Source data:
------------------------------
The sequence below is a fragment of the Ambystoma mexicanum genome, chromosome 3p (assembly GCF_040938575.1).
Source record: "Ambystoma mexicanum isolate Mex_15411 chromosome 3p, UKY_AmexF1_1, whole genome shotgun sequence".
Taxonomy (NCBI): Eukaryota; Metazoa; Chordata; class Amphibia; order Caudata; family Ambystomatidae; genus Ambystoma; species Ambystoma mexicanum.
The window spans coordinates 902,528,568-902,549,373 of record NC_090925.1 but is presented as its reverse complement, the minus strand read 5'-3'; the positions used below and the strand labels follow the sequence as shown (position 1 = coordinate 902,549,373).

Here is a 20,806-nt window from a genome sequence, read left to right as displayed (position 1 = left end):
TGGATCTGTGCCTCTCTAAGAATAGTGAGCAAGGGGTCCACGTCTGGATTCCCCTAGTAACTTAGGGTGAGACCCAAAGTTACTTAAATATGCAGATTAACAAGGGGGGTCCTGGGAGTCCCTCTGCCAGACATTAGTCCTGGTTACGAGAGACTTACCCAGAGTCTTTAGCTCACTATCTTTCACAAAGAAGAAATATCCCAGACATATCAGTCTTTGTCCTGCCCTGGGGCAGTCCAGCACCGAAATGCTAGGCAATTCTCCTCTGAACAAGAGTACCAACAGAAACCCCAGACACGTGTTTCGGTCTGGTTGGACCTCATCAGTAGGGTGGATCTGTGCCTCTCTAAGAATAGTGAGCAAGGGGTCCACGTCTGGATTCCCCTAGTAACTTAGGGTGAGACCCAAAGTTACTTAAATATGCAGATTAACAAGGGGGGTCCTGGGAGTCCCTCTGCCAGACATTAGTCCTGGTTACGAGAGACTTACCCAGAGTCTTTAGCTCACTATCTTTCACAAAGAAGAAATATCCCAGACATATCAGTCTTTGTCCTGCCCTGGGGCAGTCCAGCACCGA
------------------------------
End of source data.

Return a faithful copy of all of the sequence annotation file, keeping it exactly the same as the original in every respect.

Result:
The sequence below is a fragment of the Ambystoma mexicanum genome, chromosome 3p (assembly GCF_040938575.1).
Source record: "Ambystoma mexicanum isolate Mex_15411 chromosome 3p, UKY_AmexF1_1, whole genome shotgun sequence".
Taxonomy (NCBI): Eukaryota; Metazoa; Chordata; class Amphibia; order Caudata; family Ambystomatidae; genus Ambystoma; species Ambystoma mexicanum.
The window spans coordinates 902,528,568-902,549,373 of record NC_090925.1 but is presented as its reverse complement, the minus strand read 5'-3'; the positions used below and the strand labels follow the sequence as shown (position 1 = coordinate 902,549,373).

Here is a 20,806-nt window from a genome sequence, read left to right as displayed (position 1 = left end):
TGGATCTGTGCCTCTCTAAGAATAGTGAGCAAGGGGTCCACGTCTGGATTCCCCTAGTAACTTAGGGTGAGACCCAAAGTTACTTAAATATGCAGATTAACAAGGGGGGTCCTGGGAGTCCCTCTGCCAGACATTAGTCCTGGTTACGAGAGACTTACCCAGAGTCTTTAGCTCACTATCTTTCACAAAGAAGAAATATCCCAGACATATCAGTCTTTGTCCTGCCCTGGGGCAGTCCAGCACCGAAATGCTAGGCAATTCTCCTCTGAACAAGAGTACCAACAGAAACCCCAGACACGTGTTTCGGTCTGGTTGGACCTCATCAGTAGGGTGGATCTGTGCCTCTCTAAGAATAGTGAGCAAGGGGTCCACGTCTGGATTCCCCTAGTAACTTAGGGTGAGACCCAAAGTTACTTAAATATGCAGATTAACAAGGGGGGTCCTGGGAGTCCCTCTGCCAGACATTAGTCCTGGTTACGAGAGACTTACCCAGAGTCTTTAGCTCACTATCTTTCACAAAGAAGAAATATCCCAGACATATCAGTCTTTGTCCTGCCCTGGGGCAGTCCAGCACCGA